NFL says it didn’t pressure ESPN to pull out of Frontline project

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Mentioned in the report that the NFL pressured ESPN to abandon its concussion project with PBS, but hardly highlighted, is the league’s position that no pressure was applied.

NFL spokesman Greg Aiello reiterated in an email to PFT that the league did not pressure ESPN to abandon the effort.

“It is not true that we pressured ESPN to pull out of the film,” Aiello said.  “The lunch was requested several weeks ago by ESPN.  We meet with our business partners on a regular basis and this was not unusual.”

The lunch reportedly occurred between Commissioner Roger Goodell, outgoing NFL Network chief Steve Bornstein, ESPN president John Skipper, and ESPN executive V.P. for production John Wildhack.

Still, it’s hard not to think that the NFL put the squeeze on ESPN — especially since short-timer Bornstein, a former ESPN president, attended the sit-down.  Ten years ago, the league had no qualms about openly calling for ESPN to dump Playmakers.  With ESPN engaged in concussion-related journalism that, at times, seems a little over the top or simply inaccurate, there’s nothing wrong with the NFL being concerned, and there’s nothing wrong with the NFL expressing those concerns.

Of course, the outcome arguably makes ESPN look worse than the league — if pressure was indeed applied.  Critics will say that ESPN should have a firewall between its journalistic enterprises and its business interests.  If ESPN shuttered a journalistic operation due to business concerns, that’s a potential problem.

Maybe the truth is that neither the NFL nor ESPN management were comfortable with journalism that at times wasn’t balanced or fair.  Last November, for example, ESPN journalists tried to paint a 14-year-old disability award to Mike Webster as proof that the league knew all about the dangers of mild brain injuries long before the NFL admitted to having such knowledge and acting on it.  ESPN called it a “smoking gun,” but it was neither smoking nor a gun — especially since the NFLPA (i.e., the players) had a direct role in the disability process and, in turn, awareness of the ruling and, necessarily, the chronic risks of concussions.

Regardless, ESPN and the NFL deny that pressure was placed on ESPN.  The New York Times contends otherwise.  Most people likely will believe the New York Times report, because it makes sense that the NFL would have concerns — and it makes sense given ESPN’s past willingness to pull the plug on the popular Playmakers show that ESPN would find a plausible path away from its PBS partnership.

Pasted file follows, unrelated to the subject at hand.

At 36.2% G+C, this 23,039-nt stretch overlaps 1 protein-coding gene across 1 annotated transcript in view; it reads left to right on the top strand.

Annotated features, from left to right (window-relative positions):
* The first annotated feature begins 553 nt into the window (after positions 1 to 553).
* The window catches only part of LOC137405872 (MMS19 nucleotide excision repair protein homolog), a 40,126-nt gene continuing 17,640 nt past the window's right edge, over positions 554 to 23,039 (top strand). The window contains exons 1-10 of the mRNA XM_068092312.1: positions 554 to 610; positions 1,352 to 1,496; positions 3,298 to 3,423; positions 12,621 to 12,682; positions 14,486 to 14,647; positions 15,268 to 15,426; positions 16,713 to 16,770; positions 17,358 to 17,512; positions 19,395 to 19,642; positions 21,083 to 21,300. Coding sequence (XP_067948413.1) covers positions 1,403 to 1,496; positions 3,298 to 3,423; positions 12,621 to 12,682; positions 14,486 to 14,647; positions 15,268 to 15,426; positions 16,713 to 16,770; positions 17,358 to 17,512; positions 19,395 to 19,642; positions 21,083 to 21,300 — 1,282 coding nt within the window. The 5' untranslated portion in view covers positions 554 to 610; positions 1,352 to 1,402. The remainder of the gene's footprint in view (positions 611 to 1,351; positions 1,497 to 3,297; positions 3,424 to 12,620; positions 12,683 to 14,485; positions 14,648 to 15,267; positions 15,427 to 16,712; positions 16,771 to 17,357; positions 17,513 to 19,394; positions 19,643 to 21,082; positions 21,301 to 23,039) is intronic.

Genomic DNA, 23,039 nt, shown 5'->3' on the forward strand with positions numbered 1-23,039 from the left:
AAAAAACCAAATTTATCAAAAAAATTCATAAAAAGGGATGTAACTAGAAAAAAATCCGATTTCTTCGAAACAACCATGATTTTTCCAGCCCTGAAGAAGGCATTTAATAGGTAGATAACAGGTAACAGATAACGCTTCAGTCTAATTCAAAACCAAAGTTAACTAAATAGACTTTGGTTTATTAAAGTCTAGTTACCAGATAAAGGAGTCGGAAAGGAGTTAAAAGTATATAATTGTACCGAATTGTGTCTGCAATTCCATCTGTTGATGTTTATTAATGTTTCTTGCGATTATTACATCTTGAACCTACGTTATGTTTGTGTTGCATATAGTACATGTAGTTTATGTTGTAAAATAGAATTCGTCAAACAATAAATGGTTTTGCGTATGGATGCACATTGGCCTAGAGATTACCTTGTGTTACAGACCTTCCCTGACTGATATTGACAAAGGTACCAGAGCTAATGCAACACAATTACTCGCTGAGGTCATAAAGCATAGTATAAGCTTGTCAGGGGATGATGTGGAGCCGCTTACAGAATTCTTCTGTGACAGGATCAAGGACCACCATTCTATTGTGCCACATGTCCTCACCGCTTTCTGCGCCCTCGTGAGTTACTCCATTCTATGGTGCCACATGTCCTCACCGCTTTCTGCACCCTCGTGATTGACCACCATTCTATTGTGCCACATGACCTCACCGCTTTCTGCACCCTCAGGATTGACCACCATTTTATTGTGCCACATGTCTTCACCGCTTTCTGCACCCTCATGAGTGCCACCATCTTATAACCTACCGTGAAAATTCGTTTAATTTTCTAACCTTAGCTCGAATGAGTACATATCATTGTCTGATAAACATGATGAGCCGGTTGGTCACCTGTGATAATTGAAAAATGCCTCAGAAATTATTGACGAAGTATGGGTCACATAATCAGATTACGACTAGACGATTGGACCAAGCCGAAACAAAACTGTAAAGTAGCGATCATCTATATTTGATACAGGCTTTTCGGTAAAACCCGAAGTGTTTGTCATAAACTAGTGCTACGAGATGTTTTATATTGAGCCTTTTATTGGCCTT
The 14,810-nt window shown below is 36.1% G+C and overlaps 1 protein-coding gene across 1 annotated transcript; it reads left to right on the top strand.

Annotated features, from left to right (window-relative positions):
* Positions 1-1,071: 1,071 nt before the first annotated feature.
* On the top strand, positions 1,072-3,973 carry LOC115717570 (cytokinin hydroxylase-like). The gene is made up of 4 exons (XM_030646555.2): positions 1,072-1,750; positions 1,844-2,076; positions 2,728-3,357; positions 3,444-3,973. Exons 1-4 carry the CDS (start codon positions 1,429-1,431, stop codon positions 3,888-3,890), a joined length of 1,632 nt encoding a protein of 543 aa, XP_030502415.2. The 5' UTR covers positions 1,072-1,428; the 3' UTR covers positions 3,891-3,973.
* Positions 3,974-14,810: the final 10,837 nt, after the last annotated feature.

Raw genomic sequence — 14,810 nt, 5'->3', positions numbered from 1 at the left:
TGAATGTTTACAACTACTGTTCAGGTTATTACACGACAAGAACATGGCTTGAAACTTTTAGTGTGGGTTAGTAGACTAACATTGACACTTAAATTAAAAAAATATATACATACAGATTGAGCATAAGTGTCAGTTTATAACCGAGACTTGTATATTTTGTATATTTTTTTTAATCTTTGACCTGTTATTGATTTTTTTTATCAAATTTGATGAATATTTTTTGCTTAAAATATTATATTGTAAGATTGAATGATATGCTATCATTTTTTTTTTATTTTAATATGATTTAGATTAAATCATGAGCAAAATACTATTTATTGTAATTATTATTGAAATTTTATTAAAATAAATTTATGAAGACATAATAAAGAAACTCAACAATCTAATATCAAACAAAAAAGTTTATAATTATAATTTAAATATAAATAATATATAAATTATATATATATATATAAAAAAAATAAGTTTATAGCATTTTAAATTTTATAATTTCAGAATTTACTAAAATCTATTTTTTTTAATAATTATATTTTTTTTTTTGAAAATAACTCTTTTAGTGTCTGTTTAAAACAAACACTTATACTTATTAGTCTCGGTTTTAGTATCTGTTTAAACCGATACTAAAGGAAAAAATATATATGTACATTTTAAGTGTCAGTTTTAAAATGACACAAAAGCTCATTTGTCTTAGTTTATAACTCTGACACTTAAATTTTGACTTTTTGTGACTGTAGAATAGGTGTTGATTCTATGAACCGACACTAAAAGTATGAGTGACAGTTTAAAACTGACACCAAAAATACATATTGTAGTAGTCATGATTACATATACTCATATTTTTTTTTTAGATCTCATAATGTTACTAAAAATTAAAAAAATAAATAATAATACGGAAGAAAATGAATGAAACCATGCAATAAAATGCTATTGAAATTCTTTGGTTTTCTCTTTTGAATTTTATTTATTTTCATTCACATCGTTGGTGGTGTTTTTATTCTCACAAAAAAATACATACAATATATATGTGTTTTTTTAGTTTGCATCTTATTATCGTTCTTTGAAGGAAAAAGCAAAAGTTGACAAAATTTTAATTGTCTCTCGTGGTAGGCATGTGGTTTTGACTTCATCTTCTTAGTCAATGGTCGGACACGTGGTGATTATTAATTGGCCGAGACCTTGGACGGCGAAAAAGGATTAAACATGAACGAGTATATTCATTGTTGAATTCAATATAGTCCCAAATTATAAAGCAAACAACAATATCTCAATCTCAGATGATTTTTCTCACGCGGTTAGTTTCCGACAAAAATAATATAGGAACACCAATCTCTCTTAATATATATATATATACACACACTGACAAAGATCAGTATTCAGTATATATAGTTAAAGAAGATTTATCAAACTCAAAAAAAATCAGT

18 responses to “NFL says it didn’t pressure ESPN to pull out of Frontline project

  1. It also was not added in this post that NFL executives refused to participate in the documentary.

    Personally, I have always found ESPN to be a bit hackish, especially when Chris Berman, a so called “sportscaster” is one of the longest tenured employees there.

    Laying down to the Big Man (NFL) seems about right.

  2. PBS is a government network paid for and funded solely by taxpayers, which is notorious for wasting millions in taxpayers money. This is not a privately owned network.

    Why should the NFL support and provide so much as a $1 to PBS(or basically give it back to the government)?

  3. Journalistic integrity and ESPN do not go in the same sentence. Ever since Mickey Mouse bought ESPN, every decision is based solely on it’s marketing impact.

  4. @jayniner
    In reality, only about 15-20% of PBS funding comes from tax dollars. The rest is from public donations.

  5. How fitting is it that ESPN’s president is named John Skipper, or that their VP for production is named John Wildhack? I know I can’t be the only one who noticed that?

    (BTW, I’m not saying it is or is not fitting….just thought it was funny.)

  6. Yeah, PBS, that notorious drainer of the economy.


    I also believe that our banks are paragons of virtue and had no idea that derivatives would cause the economy to crash.

  7. ESPN has been putting business and programming interests ahead of journalistic integrity for a very long time – at least since the ABC buyout. This should come to the surprise of absolutely no one.

  8. jayniner says: PBS is a government network paid for and funded solely by taxpayers, which is notorious for wasting millions in taxpayers money.

    [citation needed]

  9. The NFL may have just saved PBS from the embarrassment of actually using ESPN as a source for their special. If you want unbiased facts, ESPN is defiantly not the place to go. It’s a joke of a network for the dumbest of fans.

  10. I, for one, don’t understand why the NFL continues to do business with ESPN. The network’s constant badgering of the NFL and the alleged risks of playing football are designed to end the sport and put the NFL out of business.
    ESPN would like nothing better than to rid the world of football while propelling the NBA to the top of the food chain.
    If I were the NFL, I’d say “see ya” to ESPN as soon as possible… I’m sure “Fox Sports 1” would love to broadcast “Monday Night Football.”

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